A Show About Computer Programming

    • 6 Comments

    One of the things that comes up in conversation when ever getting more students, especially women, interested in computer science comes up is that we need a TV show that would show the field in a good light. People mention how CSI has gotten students interested in forensics for example. The closest thing we have in computer science is NUMB3RS and the star there is really a mathematician. I’ve been giving a TV show about computer scientists or programmers or related some thought lately on some longish drives. I see a couple of possibilities.

    One is a reality show. Think The Apprentice or Top Chef and the like. What would it look like? I see two teams of hotshot programmers who are assigned a coding project each “week.” Perhaps a casual game. Or a phone application for a specific business problem. Or maybe a scientific data analysis project. Something that a small team can do in a reasonable time. Not easy because it has to be non trivial but yet still handle able. Each team would work with a customer and at the end of  the projects they would be evaluated for things like ease of use, meeting the customer’s needs, reliability, etc. The losing team would have to pick two people who would be evaluated with one of them being dropped. Teams would vote people off based on poor coding practices, lack of teamwork or communication, and other issues.

    What would you show? Brainstorming and designing sessions, pairs working at computers (team programming seems like it would work in this environment), progress meetings, user interface mock-ups , customer discussions, demos and the like. We need a mix of people – men, women, personalities, races, etc. It has to show all sorts of people.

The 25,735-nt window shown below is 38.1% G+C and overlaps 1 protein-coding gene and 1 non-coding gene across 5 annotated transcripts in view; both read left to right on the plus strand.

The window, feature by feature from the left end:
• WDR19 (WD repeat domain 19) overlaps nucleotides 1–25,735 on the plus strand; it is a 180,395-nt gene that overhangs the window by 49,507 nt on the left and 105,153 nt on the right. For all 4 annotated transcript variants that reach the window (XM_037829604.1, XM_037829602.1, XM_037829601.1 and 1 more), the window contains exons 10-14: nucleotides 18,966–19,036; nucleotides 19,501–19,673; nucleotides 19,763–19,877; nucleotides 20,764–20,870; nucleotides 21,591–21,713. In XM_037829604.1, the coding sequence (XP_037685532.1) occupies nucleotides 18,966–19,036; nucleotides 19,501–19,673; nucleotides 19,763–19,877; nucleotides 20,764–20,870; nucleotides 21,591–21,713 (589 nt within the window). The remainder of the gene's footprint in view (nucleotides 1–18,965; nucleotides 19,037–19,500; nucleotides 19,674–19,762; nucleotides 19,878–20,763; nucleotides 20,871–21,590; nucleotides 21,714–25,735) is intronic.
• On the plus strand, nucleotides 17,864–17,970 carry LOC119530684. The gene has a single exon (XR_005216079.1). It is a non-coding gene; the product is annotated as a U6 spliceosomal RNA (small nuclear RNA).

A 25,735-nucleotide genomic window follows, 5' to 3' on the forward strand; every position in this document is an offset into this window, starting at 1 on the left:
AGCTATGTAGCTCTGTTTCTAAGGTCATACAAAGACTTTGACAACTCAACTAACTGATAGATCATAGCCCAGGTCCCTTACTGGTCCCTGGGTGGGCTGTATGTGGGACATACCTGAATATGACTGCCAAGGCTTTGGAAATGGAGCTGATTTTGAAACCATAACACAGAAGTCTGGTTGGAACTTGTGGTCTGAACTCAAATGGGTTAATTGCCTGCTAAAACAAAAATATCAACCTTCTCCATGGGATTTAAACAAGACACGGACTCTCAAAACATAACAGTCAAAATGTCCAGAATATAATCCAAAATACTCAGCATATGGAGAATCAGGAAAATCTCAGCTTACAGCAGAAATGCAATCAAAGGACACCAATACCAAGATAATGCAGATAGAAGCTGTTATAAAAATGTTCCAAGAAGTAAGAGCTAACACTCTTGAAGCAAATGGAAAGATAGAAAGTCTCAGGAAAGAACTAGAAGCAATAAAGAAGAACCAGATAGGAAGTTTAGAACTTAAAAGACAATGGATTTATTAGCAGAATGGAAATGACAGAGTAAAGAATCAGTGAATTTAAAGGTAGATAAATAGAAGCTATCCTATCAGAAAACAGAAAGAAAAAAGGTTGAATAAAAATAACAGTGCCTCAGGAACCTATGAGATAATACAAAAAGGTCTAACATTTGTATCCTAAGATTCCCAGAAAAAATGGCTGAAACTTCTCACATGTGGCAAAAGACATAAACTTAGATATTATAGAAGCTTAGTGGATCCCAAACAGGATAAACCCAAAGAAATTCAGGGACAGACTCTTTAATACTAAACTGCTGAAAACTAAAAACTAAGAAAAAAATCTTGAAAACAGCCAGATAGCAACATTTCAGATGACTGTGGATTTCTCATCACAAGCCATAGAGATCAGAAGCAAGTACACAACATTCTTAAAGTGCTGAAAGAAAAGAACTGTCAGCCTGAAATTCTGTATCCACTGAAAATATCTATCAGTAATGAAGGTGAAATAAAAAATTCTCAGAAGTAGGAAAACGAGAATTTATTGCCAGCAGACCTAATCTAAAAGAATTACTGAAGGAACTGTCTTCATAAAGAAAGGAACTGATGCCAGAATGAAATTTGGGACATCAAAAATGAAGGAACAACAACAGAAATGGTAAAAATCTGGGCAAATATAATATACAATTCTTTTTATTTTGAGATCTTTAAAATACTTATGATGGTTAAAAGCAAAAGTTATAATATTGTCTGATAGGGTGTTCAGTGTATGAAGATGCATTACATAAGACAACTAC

Another is a scripted show. Comedy is fine but let’s not have too many characters like those on the “Big Bang Theory” please! And of course the women should be smart and no one should be ugly. Well maybe one guy but most shows use good looking people and there sure are a lot of them in the computer industry. No really! Drama would also be cool. Tight deadlines, customers changing specifications, differing development philosophies, are all fair game. But can we show people having real lives as well? I know people who ski, snowboard, do wood work (even some serious carpenters), musicians (lots of those) and other people who engage in all sorts of activities that are not associated with geeks and nerds.

    What other ideas do you have? Who would you see cast in these sorts of show? Would they make a difference in attracting young people to the field?



  • Computer Science Teacher - Thoughts and Information from Alfred Thompson

    Critical Thinking

    • 4 Comments

    Friday is not the day to talk about thinking. I think a lot of people in general and students in particular are looking to stop thinking right about now. But critical thinking skills are something I feel is really important so when I learned today that Microsoft has a bunch of resources for teaching critical thinking including a free e-book it seemed worth a blog post of its own. (Note that this is only the latest of a series of Teacher Guides for use in the classroom from Microsoft Education)

    [Microsoft] developed this critical thinking and web research curriculum with the International Society for Technology in Education (ISTE).

    Lesson plans include prerequisites, rationale, essential concepts, and descriptions of related National Educational Technology Standards (NETS) and are designed for beginner, intermediate, or advanced levels, aimed at middle school and secondary students.

    cover-thumbnail

    Students have more information at their fingertips than ever before, yet the challenge remains for them to find, evaluate, and apply the information they discover in the classroom and beyond.

    Applying critical thinking skills through web research can help students:

    • Improve search skills.
    • Evaluate the information they find.
    • Incorporate them in their work.

    Explore the ready-to-use curriculum below, including detailed lesson plans, student worksheets, and class demonstrations on:

    • Mechanics of searching
    • Validity and reliability
    • Plagiarism
    • Citing web sources
    • Civil discourse

    Download the Critical Thinking e-book



Page 1 of 6 (17 items) 12345»